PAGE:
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close this bookBiological Monitoring: Signals from the Environment (GTZ, 1991)
close this folderBioindicators for monitoring of atmospheric pollutants in Asian countries
View the document(introduction...)
View the document1. Introduction
Open this folder and view contents2. Applied biological monitoring techniques in Asia, with special consideration given-to the developing countries
Open this folder and view contents3. Summary in table form of the surveyed publications
View the document4. Conclusions
View the documentReferences
View the documentChemical Substances and Compounds
View the documentGlossary


(A survey of the literature up to 1986)
by Lore Steubing, Jutta Biermann, Reinhard Debus

1. Introduction

In view of the growing problems caused by environmental pollution in both the industrialized and the developing countries, there is a justified interest in finding appropriate methods for monitoring the environment and detecting the level of atmospheric contamination.

Because of the inherent limitations imposed on the information yielded by individual measurements of physical and chemical parameters, as well as practical difficulties associated with performing them, it is worthwhile investigating whether- especially in developing countries - biological indicators could be used alternatively or additionally to monitor the environment in tropical and subtropical ecosystems.

The aim of this survey of the literature is to show where in Asia biological monitoring ("biomonitoring") has already been practiced, and which, if any, unique aspects or special problems have arisen or must be taken into account in future.

A survey is provided of the techniques of biological indication which have been applied in India, China and Hong Kong. In addition, work which has been done in South Korea, Thailand and Malaysia is also given consideration. Japanese studies are discussed only by way of illustration.

Considerable difficulties had to be overcome in order to obtain some of the publications surveyed here. We were provided with most of the articles from China and India with the assistance of scientific colleagues in the respective countries. It was possible to obtain part of the literature by way of libraries, especially the library of the University of Hanover.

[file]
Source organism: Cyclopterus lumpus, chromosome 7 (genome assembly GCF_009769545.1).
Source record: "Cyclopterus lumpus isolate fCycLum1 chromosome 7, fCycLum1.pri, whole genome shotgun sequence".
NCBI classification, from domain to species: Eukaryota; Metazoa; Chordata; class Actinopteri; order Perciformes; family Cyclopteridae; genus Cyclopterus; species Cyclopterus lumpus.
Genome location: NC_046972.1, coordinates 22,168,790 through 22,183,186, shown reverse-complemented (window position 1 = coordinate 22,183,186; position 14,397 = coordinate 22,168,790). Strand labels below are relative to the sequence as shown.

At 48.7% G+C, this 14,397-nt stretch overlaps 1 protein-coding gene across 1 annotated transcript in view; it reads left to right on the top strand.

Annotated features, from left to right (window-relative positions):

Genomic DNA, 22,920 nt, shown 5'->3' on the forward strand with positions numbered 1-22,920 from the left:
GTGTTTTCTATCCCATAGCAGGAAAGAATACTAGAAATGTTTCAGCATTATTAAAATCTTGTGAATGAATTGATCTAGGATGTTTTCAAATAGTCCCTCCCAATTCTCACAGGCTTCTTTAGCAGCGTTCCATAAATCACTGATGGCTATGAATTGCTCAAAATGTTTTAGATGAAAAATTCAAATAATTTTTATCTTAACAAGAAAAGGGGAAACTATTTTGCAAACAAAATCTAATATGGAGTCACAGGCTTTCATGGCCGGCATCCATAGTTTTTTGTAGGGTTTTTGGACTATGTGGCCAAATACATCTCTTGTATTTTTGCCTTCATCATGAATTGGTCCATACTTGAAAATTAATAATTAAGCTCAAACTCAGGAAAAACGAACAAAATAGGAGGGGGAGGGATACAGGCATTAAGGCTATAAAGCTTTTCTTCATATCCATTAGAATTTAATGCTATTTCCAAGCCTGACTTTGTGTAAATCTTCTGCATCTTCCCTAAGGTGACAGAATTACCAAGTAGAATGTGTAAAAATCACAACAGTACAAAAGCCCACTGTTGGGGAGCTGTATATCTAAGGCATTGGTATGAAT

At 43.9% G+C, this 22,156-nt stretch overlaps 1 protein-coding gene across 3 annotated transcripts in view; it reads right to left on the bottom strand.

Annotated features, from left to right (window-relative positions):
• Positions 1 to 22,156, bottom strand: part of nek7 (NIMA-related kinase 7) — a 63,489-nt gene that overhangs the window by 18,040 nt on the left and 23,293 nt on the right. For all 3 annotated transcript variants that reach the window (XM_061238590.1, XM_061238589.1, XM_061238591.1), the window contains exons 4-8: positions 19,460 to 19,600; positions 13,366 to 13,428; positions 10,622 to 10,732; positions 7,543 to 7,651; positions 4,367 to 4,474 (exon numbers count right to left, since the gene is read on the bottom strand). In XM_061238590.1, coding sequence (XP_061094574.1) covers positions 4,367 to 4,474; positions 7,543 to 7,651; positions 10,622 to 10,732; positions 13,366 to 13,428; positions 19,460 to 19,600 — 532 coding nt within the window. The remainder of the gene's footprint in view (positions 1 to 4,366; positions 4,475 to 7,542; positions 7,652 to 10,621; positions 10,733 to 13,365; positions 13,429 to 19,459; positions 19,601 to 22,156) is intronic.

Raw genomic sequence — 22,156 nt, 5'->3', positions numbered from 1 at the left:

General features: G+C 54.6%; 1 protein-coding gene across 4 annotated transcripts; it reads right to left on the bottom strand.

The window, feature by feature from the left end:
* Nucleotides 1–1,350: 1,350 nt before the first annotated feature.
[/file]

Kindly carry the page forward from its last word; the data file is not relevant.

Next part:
Almost without exception, the Chinese publications are also written in Chinese. Only a few of the articles begin with a brief English abstract. In order to carry out a detailed study of the literature, however, it was necessary to have certain of the articles translated.

In connection with articles that appeared in the periodicals "Journal of Environmental Science" and "Journal of Ecology", the problem arose that, evidently, in each case two journals exist with the same name, and the Chinese ones were not available in the Federal Republic of Germany.

For the above reasons, the present survey - finished in 1986 - cannot lay claim to being exhaustive.

The basis for decisions on whether or not and in what way a given plant species is suitable for use as a biological indicator is provided by laboratory experiments in which the resistance or sensitivity of crop and meadow plants to selected environmental contaminants are investigated. For this reason, the presentation of practical examples is preceded by a survey of fumigation experiments and their results.

These publications on bioindicators have been organized on the basis of the different monitoring techniques and biological indication types which they deal with. In the case of a few selected examples, the results are presented in graphical and tabular form. Potential sources of error are pointed out.

Finally, all of the surveyed publications are listed in a bibliography, grouped by country.

2.1 Fumigation and dusting experiments as the basis for selection of biological indicators

The surveyed publications from India describe fumigation experiments which were carried out on agricultural crop plants. The concentrations of pollutants used for fumigation were between 0.25 ppm and 2 ppm. The experiments were conducted for maximum durations of 3 months, between I and 8 hours per day. As far as can be gleaned from the articles, the experiments were conducted either in simple fumigation chambers or in the open. Recently, single experiments have also been conducted in open pots.